Double tapping
Apple has already succeeded in banning some of HTC's handsets using its double-tapping patent.  Now it looks to do the same to Samsung. [Image Source: Droid-Life]

Both slide-to-unlock and the data tapping are relatively crucial, as they're features users have come to expect from smartphones.  Apple's hope is clearly to drive these features out of Android, and thus drive users to the iPhone, slowly bleeding the life from Android.

Recall, also, that HTC Corp. (TPE:2498) was forced to gimp its Android smartphones, removing data tapping after Apple won a preliminary injunction against it, on the basis of that feature.

The third patent -- word suggestion -- was filed in 2007.  Again, this was a feature that appeared as early as 2006 in Ford Motor Comp.'s (FSYNC platform.  That said, this patent is less crucial.  While the quality voice search app, Siri, is a major selling point of the iPhone 4S, it's not as big a deal in Android Ice Cream Sandwich.  Still, being forced to remove the voice search app would be another setback for Android.

voice search
Apple hopes to force Google to remove voice search from Android.
[Image Source: Gadget Pdamu]

III. What's Next

Apple has already brought a preliminary injunction against the Galaxy Nexus, looking to ban it from sale in the U.S. Apple's new case appears very aggressive, but it remains to be seen if Apple will be able to achieve its fantasy of a Google-free world in court, when it has thus far struggled to scrape together many wins.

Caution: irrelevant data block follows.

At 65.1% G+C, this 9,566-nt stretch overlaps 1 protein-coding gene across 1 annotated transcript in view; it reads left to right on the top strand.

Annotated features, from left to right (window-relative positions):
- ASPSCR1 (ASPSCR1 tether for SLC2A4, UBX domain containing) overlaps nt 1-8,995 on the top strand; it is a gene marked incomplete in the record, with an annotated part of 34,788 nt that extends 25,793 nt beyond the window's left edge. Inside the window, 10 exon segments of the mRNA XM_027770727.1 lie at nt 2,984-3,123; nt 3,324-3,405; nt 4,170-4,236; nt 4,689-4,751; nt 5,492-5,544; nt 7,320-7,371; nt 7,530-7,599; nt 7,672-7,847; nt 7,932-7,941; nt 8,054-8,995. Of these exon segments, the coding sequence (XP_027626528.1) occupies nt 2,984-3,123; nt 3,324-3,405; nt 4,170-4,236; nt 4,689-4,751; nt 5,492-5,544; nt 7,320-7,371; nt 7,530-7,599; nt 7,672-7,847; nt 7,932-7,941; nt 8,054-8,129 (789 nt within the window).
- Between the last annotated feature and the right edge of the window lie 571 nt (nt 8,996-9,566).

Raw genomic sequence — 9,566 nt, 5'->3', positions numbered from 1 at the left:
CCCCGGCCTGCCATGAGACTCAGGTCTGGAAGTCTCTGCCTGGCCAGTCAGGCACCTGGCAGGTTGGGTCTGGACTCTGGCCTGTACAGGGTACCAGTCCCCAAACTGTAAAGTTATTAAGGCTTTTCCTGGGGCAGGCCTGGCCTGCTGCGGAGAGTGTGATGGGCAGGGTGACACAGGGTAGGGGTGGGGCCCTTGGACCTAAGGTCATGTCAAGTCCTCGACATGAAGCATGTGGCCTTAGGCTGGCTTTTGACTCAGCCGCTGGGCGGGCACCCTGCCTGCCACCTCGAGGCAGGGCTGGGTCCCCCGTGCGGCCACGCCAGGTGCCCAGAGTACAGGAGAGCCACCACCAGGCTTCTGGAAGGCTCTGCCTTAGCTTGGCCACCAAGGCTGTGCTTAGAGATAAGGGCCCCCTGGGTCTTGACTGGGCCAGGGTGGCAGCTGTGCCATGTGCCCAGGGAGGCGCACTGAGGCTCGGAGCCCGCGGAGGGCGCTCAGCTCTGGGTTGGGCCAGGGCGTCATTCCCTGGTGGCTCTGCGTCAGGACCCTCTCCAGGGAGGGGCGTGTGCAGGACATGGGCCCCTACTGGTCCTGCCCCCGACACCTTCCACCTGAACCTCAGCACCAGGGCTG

Google has a powerful second line of defense, via Motorola.  Motorola has won key decisions abroad [1][2], thus far and may succeed in banning the iPhone, iPad, and iCloud in some regions.  If it can do that, it may force Apple into an uneasy armistice, out of self-preservation.

Source: Apple v. Samsung [PDF]



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What does Apple hope...
By The Raven on 2/13/2012 1:41:26 PM , Rating: 2
...to accomplish here. Aren't all of these features readily available as their own 3rd party apps? I mean there are apps that turn an Android based phone into something much better than an iPhone (varies on user's opinion). So Apple sues the pants off of Google, they remove them and the OEMs put "bloatware" on the devices that do the same thing, right? I mean anyway you slice it, Apple can't stop innovation no matter how hard they try.